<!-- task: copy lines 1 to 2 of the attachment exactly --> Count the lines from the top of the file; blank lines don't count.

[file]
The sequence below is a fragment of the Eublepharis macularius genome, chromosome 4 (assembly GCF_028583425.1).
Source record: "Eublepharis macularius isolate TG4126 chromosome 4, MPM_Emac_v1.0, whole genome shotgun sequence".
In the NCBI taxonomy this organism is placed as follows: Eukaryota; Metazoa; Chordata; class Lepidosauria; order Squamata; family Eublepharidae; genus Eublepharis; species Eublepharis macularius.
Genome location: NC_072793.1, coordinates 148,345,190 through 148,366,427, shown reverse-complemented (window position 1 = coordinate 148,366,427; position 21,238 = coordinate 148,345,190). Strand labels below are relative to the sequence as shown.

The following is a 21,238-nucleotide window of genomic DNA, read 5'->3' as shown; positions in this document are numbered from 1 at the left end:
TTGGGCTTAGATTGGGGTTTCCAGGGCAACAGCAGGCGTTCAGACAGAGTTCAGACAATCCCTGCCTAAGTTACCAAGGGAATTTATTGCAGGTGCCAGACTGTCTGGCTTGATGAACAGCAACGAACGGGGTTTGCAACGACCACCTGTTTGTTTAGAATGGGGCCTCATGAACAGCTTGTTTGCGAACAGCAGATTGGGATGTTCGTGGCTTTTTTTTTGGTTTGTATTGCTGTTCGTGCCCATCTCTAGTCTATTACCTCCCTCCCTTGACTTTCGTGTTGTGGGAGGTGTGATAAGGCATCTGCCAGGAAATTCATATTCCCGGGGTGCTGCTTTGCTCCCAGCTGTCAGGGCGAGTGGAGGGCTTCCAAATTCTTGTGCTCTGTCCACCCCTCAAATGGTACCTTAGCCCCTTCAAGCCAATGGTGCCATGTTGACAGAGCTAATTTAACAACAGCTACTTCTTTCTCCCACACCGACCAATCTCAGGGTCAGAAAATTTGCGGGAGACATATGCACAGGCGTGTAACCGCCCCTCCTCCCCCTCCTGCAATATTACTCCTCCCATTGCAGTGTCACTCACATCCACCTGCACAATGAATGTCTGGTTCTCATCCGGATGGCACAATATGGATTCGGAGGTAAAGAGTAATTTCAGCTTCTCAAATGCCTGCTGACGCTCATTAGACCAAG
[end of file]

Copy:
The sequence below is a fragment of the Eublepharis macularius genome, chromosome 4 (assembly GCF_028583425.1).
Source record: "Eublepharis macularius isolate TG4126 chromosome 4, MPM_Emac_v1.0, whole genome shotgun sequence".